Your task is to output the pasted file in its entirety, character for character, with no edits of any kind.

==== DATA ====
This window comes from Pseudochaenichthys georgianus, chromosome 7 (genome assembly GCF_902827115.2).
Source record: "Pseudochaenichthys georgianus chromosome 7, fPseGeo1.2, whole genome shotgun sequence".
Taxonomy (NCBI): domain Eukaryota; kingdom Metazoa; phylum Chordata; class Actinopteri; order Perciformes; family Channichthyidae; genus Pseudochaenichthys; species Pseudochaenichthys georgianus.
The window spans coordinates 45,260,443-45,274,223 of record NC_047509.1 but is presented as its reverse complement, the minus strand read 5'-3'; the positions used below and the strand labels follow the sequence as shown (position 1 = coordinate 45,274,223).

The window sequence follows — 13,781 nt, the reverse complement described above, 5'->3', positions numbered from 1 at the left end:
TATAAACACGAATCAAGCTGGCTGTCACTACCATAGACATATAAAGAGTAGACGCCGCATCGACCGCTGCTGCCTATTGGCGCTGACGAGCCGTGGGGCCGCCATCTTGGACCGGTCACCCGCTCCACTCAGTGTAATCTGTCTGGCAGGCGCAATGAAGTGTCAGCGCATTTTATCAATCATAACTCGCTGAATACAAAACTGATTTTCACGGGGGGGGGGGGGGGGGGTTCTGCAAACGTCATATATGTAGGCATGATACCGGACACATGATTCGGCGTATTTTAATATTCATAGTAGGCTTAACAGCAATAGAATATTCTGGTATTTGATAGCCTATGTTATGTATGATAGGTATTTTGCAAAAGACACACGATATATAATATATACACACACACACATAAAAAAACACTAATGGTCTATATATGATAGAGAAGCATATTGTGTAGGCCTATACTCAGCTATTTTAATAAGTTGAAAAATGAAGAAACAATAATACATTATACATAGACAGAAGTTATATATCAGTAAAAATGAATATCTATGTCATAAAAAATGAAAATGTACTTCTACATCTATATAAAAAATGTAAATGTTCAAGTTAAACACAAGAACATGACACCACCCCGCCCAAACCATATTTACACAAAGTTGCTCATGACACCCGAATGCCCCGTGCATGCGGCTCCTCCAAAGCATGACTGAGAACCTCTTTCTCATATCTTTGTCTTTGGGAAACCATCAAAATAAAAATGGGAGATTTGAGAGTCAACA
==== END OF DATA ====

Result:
This window comes from Pseudochaenichthys georgianus, chromosome 7 (genome assembly GCF_902827115.2).
Source record: "Pseudochaenichthys georgianus chromosome 7, fPseGeo1.2, whole genome shotgun sequence".
Taxonomy (NCBI): domain Eukaryota; kingdom Metazoa; phylum Chordata; class Actinopteri; order Perciformes; family Channichthyidae; genus Pseudochaenichthys; species Pseudochaenichthys georgianus.
The window spans coordinates 45,260,443-45,274,223 of record NC_047509.1 but is presented as its reverse complement, the minus strand read 5'-3'; the positions used below and the strand labels follow the sequence as shown (position 1 = coordinate 45,274,223).

The window sequence follows — 13,781 nt, the reverse complement described above, 5'->3', positions numbered from 1 at the left end:
TATAAACACGAATCAAGCTGGCTGTCACTACCATAGACATATAAAGAGTAGACGCCGCATCGACCGCTGCTGCCTATTGGCGCTGACGAGCCGTGGGGCCGCCATCTTGGACCGGTCACCCGCTCCACTCAGTGTAATCTGTCTGGCAGGCGCAATGAAGTGTCAGCGCATTTTATCAATCATAACTCGCTGAATACAAAACTGATTTTCACGGGGGGGGGGGGGGGGGGTTCTGCAAACGTCATATATGTAGGCATGATACCGGACACATGATTCGGCGTATTTTAATATTCATAGTAGGCTTAACAGCAATAGAATATTCTGGTATTTGATAGCCTATGTTATGTATGATAGGTATTTTGCAAAAGACACACGATATATAATATATACACACACACACATAAAAAAACACTAATGGTCTATATATGATAGAGAAGCATATTGTGTAGGCCTATACTCAGCTATTTTAATAAGTTGAAAAATGAAGAAACAATAATACATTATACATAGACAGAAGTTATATATCAGTAAAAATGAATATCTATGTCATAAAAAATGAAAATGTACTTCTACATCTATATAAAAAATGTAAATGTTCAAGTTAAACACAAGAACATGACACCACCCCGCCCAAACCATATTTACACAAAGTTGCTCATGACACCCGAATGCCCCGTGCATGCGGCTCCTCCAAAGCATGACTGAGAACCTCTTTCTCATATCTTTGTCTTTGGGAAACCATCAAAATAAAAATGGGAGATTTGAGAGTCAACA